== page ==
_{O.D.}.

## 5. Conclusions

_{eq}remains constant. The nature of the transition from LS to HS configuration is governed by the intensity of the interactions and, therefore, the value of the $J/{k}_{B}$ and $G/{k}_{B}$ parameters. Increasing the short-range interaction parameter $J/{k}_{B}$ leads to a hysteretic transition. This behavior is explained by the fact that the Curie (or the order-disorder) temperature designed by T

_{O.D.}increases. When $x$ is set to a value other than 1, a “pseudo-dilution” effect is simulated by gradually reducing $J/{k}_{B}$. Figure 4 and Figure 6 highlight that the equilibrium temperature shows a linear decrease towards $\Delta /\left({k}_{B}\mathrm{ln}\left(g\right)\right)$ = 216.3 K. Moreover, the hysteretic behavior vanishes at a threshold value of ${J}_{c}/{k}_{B}\approx 16K$ and ${J}_{c}/{k}_{B}\approx 15K$ for 6 × 6 and 10 × 10 systems, respectively. This feature is connected to the relative positions of T

_{eq}and T

_{O.D.}and can be explained by the fact that the order-disorder transition T

_{O.D.}decreases faster for small lattices. The condition T

_{eq}> T

_{O.D.}leads to a gradual transition. In the present study, we mainly focused on the effect of varying $x$ when $J/{k}_{B}$ is constant. An important result is that when the difference between ${J}_{HH}/{k}_{B}$ and ${J}_{LL}/{k}_{B}$ is increased, the LS state is stabilized and T

_{eq}is shifted toward higher temperatures. This behavior is more significant for larger lattices. The effects of the interactions between surface molecules and their environment will also be explored in future work.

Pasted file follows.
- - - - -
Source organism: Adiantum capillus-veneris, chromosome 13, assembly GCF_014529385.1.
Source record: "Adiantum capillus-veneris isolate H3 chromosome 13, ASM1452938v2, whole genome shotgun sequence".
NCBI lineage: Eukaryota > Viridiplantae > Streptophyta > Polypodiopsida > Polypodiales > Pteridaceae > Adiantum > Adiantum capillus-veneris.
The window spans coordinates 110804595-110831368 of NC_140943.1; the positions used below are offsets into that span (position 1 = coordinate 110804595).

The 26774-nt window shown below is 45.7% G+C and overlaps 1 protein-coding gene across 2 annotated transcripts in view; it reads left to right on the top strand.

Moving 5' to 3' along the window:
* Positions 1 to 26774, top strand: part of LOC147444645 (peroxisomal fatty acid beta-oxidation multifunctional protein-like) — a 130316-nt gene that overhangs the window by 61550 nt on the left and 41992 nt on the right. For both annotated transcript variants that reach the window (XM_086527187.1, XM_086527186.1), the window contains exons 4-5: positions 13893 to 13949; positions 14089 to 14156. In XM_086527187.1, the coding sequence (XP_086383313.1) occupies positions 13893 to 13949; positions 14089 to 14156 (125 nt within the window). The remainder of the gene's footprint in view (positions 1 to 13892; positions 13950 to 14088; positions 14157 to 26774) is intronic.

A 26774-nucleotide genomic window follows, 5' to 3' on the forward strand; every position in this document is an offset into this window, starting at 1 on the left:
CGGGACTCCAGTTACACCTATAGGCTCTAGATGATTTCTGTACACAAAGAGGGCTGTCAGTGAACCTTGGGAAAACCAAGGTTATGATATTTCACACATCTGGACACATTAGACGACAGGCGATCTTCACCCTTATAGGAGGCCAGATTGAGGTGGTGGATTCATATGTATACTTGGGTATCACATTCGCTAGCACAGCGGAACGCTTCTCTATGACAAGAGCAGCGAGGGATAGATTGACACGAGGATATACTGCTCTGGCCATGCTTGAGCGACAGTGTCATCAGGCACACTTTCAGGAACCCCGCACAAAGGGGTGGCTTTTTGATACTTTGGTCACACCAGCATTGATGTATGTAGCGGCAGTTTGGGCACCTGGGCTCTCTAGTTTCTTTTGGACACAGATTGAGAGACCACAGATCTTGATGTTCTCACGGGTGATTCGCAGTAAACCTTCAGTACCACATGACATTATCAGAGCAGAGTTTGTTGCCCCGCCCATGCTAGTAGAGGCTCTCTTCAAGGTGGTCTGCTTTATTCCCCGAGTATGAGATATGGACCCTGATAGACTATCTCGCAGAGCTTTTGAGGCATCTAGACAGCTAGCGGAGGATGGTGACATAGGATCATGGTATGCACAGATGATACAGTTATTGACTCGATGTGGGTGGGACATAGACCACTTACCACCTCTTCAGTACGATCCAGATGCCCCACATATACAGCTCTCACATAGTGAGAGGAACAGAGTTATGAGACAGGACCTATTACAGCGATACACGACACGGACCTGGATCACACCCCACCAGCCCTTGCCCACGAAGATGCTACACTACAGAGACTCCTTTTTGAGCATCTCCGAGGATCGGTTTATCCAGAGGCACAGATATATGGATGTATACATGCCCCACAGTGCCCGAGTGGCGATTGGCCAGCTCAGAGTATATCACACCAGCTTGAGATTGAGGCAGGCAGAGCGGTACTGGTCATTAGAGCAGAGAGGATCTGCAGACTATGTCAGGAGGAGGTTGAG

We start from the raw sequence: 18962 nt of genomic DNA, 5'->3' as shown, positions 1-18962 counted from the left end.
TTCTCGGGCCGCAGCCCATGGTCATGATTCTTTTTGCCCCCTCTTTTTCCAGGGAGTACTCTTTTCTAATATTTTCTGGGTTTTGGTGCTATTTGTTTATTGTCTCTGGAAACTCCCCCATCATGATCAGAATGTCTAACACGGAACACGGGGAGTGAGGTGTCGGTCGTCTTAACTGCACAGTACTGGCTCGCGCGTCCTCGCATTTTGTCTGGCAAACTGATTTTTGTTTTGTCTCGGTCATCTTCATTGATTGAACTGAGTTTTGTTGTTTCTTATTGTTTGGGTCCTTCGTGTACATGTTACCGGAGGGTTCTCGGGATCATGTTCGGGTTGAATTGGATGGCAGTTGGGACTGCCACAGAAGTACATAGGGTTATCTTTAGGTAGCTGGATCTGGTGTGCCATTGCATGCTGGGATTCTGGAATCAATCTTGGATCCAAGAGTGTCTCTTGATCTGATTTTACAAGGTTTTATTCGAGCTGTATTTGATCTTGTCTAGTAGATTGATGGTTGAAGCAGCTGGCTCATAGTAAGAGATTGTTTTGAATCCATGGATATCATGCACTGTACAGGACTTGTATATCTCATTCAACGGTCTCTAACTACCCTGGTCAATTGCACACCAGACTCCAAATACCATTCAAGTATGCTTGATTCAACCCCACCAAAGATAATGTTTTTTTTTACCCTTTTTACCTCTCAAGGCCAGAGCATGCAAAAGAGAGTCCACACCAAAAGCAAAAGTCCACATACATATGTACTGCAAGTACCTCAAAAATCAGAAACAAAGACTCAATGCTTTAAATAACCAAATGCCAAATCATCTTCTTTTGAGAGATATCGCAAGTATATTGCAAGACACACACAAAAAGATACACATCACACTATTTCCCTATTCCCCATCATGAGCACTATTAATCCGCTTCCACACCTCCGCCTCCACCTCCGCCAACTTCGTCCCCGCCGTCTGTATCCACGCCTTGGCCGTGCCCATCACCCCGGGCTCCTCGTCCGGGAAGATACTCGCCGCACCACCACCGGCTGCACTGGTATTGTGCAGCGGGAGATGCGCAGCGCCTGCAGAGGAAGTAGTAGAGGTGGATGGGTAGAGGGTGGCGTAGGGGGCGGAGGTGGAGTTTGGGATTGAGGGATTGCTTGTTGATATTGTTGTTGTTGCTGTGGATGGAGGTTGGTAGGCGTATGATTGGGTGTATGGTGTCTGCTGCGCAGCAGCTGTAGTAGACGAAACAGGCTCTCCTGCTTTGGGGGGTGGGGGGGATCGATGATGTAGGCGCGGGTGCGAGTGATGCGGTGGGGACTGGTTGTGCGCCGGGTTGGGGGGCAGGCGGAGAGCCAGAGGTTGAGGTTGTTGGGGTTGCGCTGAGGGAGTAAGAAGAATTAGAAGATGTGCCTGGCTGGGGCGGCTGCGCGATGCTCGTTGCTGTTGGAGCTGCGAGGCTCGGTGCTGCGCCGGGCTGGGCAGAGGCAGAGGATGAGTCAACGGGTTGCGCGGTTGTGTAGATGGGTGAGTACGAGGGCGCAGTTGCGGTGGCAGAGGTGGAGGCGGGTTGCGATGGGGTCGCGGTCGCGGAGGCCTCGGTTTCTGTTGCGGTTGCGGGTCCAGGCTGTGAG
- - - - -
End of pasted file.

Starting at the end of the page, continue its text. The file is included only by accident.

## Author Contributions

## Funding

## Institutional Review Board Statement

## Informed Consent Statement

## Data Availability Statement

## Acknowledgments

## Conflicts of Interest

## References

- Coronado, E. Molecular magnetism: From chemical design to spin control in molecules, materials and devices. Nat. Rev. Mater.
**2020**, 5, 87–104. [Google Scholar] [CrossRef] - Gütlich, P.; Hauser, A.; Spiering, H. Thermal and optical switching of Iron(II) Complexes. Angew. Chem.
**1994**, 33, 2024–2054. [Google Scholar] [CrossRef] - Sanvito, S. Molecular Spintronics. Chem. Soc. Rev.
**2011**, 40, 3336–3355. [Google Scholar] [CrossRef] [PubMed] - Decurtins, S.; Gütlich, P.; Köhler, C.P.; Spiering, H.; Hauser, A. Light-induced excited spin state trapping in a transition-metal complex: The hexa-1-propyltetrazole-iron (II) tetrafluoroborate spin-crossover system. Chem. Phys. Lett.
**1984**, 105, 1–4. [Google Scholar] [CrossRef] - Linares, J.; Codjovi, E.; Garcia, Y. Pressure and Temperature Spin Crossover Sensors with Optical Detection. Sensors
**2012**, 12, 4479–4492. [Google Scholar] [CrossRef] - Boukheddaden, K.; Ritti, M.H.; Bouchez, G.; Sy, M.; Dîrtu, M.M.; Parlier, M.; Linares, J.; Garcia, Y. Quantitative contact pressure sensor based on spin crossover mechanism for civil security applications. J. Phys. Chem. C
**2018**, 122, 7597–7604. [Google Scholar] [CrossRef] - Spiering, H. Elastic interaction in spin-crossover compounds. In Spin Crossover in Transition Metal Compounds III Topics in Current Chemistry; Springer: Berlin/Heidelberg, Germany, 2004; Volume 235, pp. 171–195. [Google Scholar] [CrossRef]
- Boukheddaden, K.; Linares, J.; Spiering, H.; Varret, F. One-dimensional Ising-like systems: An analytical investigation of the static and dynamic properties, applied to spin-crossover relaxation. Eur. Phys. J. B
**2000**, 15, 317–326. [Google Scholar] [CrossRef] - Boukheddaden, K.; Linares, J.; Varret, F. Thermodynamic properties of coupled mixed-valence molecules using a cooperative PKS theory: A second-order localized-delocalized transition. Chem. Phys.
**1993**, 172, 239–245. [Google Scholar] [CrossRef] - Constant-Machado, H.; Stancu, A.; Linares, J.; Varret, F. Thermal hysteresis loops in spin-crossover compounds analyzed in terms of classical Preisach model. IEEE Trans. Mag.